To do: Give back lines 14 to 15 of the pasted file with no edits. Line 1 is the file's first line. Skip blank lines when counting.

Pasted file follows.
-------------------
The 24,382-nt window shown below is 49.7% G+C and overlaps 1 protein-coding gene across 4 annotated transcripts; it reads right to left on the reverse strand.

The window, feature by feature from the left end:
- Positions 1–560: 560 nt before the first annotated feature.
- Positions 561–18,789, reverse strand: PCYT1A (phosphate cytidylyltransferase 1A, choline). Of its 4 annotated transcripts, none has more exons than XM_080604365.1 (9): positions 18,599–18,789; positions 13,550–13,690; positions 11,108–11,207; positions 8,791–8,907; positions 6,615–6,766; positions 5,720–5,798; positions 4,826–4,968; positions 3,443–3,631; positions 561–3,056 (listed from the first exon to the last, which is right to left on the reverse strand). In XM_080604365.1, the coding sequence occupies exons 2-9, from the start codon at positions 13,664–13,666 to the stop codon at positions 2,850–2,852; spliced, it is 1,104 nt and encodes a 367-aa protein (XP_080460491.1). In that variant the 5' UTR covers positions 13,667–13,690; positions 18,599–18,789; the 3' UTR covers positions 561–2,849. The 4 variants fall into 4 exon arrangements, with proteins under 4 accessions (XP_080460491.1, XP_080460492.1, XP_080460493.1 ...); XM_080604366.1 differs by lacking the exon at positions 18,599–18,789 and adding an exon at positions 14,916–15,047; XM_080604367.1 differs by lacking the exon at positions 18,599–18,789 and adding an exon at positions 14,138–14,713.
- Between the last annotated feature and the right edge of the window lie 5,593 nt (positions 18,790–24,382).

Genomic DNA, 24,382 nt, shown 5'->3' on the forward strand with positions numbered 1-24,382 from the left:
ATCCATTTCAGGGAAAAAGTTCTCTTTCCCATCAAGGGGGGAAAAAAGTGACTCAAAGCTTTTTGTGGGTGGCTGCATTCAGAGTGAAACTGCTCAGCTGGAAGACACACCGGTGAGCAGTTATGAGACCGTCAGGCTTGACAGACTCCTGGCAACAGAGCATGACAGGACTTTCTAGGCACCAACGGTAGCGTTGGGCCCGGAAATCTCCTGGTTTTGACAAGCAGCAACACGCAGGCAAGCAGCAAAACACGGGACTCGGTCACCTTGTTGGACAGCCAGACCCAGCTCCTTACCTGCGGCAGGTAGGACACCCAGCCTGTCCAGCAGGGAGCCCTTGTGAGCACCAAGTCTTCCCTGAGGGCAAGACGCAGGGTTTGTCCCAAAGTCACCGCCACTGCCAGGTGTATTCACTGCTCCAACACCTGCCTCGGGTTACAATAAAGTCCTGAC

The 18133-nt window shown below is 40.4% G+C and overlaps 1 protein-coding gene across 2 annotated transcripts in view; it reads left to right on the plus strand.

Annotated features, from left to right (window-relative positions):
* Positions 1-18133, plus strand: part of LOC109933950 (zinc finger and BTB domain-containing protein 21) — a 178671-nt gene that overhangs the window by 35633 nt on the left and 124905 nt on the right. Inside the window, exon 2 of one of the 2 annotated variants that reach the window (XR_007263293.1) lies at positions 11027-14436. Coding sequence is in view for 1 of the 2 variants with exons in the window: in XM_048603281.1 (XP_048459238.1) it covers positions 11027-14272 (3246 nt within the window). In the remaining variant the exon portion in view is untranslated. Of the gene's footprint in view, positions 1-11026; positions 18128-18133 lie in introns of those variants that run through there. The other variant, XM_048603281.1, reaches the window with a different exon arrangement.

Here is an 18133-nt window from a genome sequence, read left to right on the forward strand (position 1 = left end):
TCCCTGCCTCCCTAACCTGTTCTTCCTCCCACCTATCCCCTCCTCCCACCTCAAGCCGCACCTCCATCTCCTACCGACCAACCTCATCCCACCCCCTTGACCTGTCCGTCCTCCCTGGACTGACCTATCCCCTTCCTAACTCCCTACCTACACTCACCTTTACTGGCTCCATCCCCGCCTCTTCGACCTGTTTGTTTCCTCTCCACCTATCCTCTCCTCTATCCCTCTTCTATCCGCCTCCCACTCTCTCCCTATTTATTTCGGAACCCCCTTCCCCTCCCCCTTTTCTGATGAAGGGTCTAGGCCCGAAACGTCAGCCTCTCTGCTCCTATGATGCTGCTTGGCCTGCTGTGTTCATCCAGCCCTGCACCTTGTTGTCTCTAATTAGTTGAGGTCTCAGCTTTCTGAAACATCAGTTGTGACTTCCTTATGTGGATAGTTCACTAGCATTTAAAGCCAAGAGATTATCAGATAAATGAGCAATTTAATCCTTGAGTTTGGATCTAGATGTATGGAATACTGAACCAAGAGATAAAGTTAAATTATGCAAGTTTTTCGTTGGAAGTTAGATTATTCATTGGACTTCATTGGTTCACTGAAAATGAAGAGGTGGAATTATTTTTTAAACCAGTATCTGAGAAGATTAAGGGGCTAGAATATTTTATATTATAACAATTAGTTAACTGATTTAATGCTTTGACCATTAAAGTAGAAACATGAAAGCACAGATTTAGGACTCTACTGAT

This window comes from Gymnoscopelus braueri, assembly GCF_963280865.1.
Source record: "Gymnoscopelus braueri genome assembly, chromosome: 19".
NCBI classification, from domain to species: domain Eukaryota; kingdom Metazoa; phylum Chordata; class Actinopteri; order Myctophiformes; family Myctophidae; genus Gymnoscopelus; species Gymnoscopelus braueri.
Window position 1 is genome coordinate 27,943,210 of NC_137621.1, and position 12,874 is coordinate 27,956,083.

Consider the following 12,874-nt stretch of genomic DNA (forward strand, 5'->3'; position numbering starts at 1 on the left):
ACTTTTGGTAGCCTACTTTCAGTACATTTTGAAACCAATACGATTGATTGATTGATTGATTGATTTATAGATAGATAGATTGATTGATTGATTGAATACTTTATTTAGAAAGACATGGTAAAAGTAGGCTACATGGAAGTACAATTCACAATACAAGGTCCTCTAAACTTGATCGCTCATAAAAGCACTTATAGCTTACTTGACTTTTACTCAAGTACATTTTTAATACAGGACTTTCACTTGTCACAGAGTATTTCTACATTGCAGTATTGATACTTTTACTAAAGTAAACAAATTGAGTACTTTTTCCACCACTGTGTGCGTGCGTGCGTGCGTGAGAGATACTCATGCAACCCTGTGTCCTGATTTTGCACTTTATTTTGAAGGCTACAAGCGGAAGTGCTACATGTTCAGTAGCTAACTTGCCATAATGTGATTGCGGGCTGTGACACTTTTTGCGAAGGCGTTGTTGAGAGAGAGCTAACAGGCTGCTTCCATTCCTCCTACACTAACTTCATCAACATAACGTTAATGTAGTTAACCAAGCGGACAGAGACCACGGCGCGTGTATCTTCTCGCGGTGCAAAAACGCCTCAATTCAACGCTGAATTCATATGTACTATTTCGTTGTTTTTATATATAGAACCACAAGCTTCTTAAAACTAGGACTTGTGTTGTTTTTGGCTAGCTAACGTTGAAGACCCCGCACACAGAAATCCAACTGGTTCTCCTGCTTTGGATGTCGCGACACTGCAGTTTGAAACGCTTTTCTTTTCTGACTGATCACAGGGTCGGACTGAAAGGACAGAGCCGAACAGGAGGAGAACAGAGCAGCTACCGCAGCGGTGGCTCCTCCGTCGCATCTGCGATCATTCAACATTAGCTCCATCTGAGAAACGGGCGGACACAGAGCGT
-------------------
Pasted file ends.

Source record: "Gymnoscopelus braueri genome assembly, chromosome: 19".
NCBI classification, from domain to species: domain Eukaryota; kingdom Metazoa; phylum Chordata; class Actinopteri; order Myctophiformes; family Myctophidae; genus Gymnoscopelus; species Gymnoscopelus braueri.